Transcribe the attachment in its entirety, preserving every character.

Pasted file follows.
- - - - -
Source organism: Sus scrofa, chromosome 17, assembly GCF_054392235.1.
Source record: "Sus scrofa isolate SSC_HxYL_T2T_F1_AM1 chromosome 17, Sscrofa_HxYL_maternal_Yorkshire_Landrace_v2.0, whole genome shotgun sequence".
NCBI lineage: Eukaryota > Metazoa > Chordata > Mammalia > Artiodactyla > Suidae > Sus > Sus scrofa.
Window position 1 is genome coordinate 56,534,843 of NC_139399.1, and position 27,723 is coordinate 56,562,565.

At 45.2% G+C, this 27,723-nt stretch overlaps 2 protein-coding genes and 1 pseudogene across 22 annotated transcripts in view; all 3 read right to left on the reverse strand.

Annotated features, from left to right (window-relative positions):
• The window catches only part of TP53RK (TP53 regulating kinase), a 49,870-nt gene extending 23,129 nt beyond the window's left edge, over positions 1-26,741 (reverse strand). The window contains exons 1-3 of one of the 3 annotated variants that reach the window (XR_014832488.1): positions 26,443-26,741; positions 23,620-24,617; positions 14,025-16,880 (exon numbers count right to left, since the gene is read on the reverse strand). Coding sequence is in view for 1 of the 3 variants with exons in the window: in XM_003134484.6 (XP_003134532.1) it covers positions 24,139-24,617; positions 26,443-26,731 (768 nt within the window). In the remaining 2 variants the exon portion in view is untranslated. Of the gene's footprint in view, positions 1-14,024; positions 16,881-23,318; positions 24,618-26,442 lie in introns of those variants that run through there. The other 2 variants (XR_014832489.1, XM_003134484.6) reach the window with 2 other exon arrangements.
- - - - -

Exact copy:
Source organism: Sus scrofa, chromosome 17, assembly GCF_054392235.1.
Source record: "Sus scrofa isolate SSC_HxYL_T2T_F1_AM1 chromosome 17, Sscrofa_HxYL_maternal_Yorkshire_Landrace_v2.0, whole genome shotgun sequence".
NCBI lineage: Eukaryota > Metazoa > Chordata > Mammalia > Artiodactyla > Suidae > Sus > Sus scrofa.
Window position 1 is genome coordinate 56,534,843 of NC_139399.1, and position 27,723 is coordinate 56,562,565.

At 45.2% G+C, this 27,723-nt stretch overlaps 2 protein-coding genes and 1 pseudogene across 22 annotated transcripts in view; all 3 read right to left on the reverse strand.

Annotated features, from left to right (window-relative positions):
• The window catches only part of TP53RK (TP53 regulating kinase), a 49,870-nt gene extending 23,129 nt beyond the window's left edge, over positions 1-26,741 (reverse strand). The window contains exons 1-3 of one of the 3 annotated variants that reach the window (XR_014832488.1): positions 26,443-26,741; positions 23,620-24,617; positions 14,025-16,880 (exon numbers count right to left, since the gene is read on the reverse strand). Coding sequence is in view for 1 of the 3 variants with exons in the window: in XM_003134484.6 (XP_003134532.1) it covers positions 24,139-24,617; positions 26,443-26,731 (768 nt within the window). In the remaining 2 variants the exon portion in view is untranslated. Of the gene's footprint in view, positions 1-14,024; positions 16,881-23,318; positions 24,618-26,442 lie in introns of those variants that run through there. The other 2 variants (XR_014832489.1, XM_003134484.6) reach the window with 2 other exon arrangements.